Every three years, the Alaska Board of Game considers changes to Southeast’s hunting and trapping regulations. Right now, local communities are giving their input on what they’d like to see happen.
The Board of Game dictates much of what hunters can and can’t do. So folks in Wrangell want to have their say. Unless you’re able to go to Petersburg and shake hands with the board members, a good way to voice your opinion is through your local Fish and Game Advisory committee.
The Wrangell committee looked over a couple dozen proposed Southeast and Wrangell specific changes.
A lot of comments were made about proposal #5, regarding moose. The suggestion is to eliminate the antler restrictions, and instead allow hunters to take any bull.
“So the main issue with the antler restriction right now is it can turn an honest hunter into someone that killed an illegal moose accidentally,” says Chair Chris Guggenbickler.” He liked this idea.
“I don’t know anybody that’s really 100 percent sure. They’re 99.8 percent but you never really know until you walk up and physically grab the horns,” says Guggenbickler.
For Petersburg and Wrangell’s most recent hunt, about 10 percent of moose taken were illegal. That includes a moose left for dead on Wrangell Island.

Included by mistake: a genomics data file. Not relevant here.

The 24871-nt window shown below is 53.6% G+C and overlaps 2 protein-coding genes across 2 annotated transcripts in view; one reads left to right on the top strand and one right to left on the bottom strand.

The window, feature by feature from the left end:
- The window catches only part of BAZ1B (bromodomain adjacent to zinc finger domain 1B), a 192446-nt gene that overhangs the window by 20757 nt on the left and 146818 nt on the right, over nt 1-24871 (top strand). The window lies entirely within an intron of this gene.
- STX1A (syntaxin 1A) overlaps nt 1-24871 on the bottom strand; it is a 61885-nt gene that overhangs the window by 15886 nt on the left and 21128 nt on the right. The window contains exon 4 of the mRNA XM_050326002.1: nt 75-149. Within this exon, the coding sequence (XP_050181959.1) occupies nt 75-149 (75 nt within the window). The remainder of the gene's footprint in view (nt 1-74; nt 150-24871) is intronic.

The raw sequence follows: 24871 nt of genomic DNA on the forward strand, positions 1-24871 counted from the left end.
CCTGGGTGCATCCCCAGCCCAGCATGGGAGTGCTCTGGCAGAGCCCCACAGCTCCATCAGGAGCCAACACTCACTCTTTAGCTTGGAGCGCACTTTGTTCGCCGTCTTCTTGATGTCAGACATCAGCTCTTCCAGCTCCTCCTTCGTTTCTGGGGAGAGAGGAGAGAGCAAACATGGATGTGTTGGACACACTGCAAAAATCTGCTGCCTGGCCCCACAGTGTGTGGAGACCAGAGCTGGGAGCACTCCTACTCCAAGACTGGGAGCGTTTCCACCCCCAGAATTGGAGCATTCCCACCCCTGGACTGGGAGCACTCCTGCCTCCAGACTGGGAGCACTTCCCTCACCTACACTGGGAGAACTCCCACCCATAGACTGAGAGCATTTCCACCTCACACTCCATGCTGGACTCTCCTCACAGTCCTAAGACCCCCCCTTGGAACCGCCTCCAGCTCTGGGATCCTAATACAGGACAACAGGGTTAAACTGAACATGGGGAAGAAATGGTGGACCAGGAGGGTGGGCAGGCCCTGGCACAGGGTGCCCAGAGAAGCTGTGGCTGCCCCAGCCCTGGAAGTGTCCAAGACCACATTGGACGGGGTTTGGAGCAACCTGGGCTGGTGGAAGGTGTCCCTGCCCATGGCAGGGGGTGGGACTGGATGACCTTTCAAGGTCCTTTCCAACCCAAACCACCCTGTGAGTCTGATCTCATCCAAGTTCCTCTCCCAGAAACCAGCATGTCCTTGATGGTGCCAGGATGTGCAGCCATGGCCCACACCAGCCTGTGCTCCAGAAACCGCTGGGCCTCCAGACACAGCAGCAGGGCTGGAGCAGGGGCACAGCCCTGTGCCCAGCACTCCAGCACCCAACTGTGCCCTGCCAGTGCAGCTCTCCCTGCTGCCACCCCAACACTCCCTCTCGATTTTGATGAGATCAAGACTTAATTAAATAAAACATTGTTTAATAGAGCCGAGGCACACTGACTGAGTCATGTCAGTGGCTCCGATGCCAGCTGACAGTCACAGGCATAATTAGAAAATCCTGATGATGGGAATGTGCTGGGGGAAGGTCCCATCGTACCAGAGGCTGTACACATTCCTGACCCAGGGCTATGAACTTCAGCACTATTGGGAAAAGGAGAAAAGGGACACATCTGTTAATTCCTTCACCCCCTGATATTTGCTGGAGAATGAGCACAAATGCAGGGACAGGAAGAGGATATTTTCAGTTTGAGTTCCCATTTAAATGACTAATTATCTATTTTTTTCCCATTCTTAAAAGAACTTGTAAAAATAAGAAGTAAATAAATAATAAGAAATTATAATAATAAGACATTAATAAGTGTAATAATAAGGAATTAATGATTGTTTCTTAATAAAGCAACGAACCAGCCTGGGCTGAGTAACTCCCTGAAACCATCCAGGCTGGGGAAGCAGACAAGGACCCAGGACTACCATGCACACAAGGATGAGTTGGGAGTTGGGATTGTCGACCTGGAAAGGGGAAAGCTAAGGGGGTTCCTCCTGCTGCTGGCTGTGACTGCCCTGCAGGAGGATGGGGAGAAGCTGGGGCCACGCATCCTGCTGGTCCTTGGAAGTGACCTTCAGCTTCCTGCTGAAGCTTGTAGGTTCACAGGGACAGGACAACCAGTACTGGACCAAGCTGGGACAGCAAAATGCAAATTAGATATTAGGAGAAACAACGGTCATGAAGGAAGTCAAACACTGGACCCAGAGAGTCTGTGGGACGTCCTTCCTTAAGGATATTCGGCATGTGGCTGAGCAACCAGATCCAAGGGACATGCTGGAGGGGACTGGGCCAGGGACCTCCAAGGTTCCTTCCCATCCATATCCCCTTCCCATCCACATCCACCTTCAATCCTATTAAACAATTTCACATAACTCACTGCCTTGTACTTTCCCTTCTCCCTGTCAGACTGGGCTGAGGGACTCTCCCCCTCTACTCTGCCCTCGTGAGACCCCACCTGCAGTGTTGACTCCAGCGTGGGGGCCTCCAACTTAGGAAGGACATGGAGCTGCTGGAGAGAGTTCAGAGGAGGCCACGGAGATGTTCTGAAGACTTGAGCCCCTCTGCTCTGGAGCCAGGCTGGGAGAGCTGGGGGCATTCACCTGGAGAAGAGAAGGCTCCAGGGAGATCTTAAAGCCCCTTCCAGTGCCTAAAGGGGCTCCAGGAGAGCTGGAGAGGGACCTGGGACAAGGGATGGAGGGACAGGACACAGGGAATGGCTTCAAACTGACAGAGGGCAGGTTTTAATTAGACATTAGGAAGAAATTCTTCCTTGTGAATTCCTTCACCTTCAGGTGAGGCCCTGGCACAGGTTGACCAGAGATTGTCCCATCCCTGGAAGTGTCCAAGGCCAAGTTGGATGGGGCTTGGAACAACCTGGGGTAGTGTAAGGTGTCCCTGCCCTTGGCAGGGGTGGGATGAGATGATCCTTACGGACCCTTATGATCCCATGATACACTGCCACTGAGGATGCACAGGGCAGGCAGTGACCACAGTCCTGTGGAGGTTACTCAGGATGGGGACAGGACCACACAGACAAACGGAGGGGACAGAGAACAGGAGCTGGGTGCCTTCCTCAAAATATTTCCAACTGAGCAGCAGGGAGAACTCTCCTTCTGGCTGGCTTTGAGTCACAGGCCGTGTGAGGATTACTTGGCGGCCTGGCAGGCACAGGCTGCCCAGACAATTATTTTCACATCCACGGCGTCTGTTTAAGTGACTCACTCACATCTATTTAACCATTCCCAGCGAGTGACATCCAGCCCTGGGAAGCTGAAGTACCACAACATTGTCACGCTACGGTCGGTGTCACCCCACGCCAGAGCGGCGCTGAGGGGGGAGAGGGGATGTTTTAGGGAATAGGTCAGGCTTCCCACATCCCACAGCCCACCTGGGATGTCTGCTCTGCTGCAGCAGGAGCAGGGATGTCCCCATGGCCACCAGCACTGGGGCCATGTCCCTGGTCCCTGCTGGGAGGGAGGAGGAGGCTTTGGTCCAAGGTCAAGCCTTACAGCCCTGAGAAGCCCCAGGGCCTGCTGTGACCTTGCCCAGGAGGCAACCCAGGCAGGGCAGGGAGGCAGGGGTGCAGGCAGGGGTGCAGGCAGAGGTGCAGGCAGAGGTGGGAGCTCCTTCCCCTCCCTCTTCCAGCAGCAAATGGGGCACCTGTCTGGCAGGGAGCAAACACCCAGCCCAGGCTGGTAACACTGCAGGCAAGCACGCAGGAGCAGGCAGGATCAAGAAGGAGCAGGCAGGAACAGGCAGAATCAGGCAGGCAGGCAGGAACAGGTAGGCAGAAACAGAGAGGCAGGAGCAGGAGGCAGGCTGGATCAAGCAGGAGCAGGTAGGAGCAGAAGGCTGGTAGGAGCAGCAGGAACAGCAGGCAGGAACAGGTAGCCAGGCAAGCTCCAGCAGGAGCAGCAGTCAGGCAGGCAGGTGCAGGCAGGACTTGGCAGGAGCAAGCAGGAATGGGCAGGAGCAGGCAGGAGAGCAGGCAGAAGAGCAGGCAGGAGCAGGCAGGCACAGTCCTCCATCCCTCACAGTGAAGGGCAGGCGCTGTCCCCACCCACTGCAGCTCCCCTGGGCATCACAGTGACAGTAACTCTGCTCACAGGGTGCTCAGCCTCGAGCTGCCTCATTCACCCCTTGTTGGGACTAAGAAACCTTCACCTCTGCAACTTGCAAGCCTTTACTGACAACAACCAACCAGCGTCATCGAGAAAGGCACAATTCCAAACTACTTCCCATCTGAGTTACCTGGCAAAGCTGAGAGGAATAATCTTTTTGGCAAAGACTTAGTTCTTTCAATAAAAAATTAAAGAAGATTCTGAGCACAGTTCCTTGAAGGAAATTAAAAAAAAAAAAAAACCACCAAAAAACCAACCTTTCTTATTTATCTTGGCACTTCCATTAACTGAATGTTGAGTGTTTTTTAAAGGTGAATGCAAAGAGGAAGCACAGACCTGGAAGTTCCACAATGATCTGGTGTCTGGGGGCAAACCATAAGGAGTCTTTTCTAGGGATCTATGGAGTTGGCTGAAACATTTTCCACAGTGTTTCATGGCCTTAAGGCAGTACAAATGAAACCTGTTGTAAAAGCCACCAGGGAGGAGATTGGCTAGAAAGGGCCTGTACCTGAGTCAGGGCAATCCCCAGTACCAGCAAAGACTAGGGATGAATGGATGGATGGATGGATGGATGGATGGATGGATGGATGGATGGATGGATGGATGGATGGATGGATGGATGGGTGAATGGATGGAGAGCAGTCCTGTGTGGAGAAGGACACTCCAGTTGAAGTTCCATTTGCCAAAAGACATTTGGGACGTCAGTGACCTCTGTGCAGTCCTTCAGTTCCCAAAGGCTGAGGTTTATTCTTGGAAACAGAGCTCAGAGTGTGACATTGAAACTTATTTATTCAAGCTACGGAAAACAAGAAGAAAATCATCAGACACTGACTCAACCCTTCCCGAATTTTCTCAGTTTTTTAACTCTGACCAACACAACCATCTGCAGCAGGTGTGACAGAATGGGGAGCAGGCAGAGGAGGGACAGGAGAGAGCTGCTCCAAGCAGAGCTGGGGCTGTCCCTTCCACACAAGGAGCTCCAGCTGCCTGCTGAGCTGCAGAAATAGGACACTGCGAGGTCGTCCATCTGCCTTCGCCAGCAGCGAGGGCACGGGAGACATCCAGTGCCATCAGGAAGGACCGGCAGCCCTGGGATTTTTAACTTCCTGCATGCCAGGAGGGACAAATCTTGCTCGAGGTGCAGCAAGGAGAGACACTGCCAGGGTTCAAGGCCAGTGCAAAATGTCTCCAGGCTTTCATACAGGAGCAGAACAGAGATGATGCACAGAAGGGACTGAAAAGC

But this proposal hoped to offset an increase in taken moose by cutting the season in half. The committee did not like this at all.
So they ultimately sided with keeping current moose regulations.
For other changes, the local group opposed deer feeding, hunting from a boat and requiring identification tags tor traps and snares.
The committee considered changes specific to hunting grounds near Wrangell and Petersburg, or unit 3 and 1B. They narrowly approved to eliminate the general elk season. And they suggested amending a proposal so that deer seasons are more uniform across all unit 3 areas.
The Board of Game will consider these proposals at its meeting in Petersburg on January 11 through the 15.
Aside from proposals for the Board of Game, the local committee discussed how folks in planes may be negatively impacting moose hunting as well as the protocol for distributing illegal moose meat.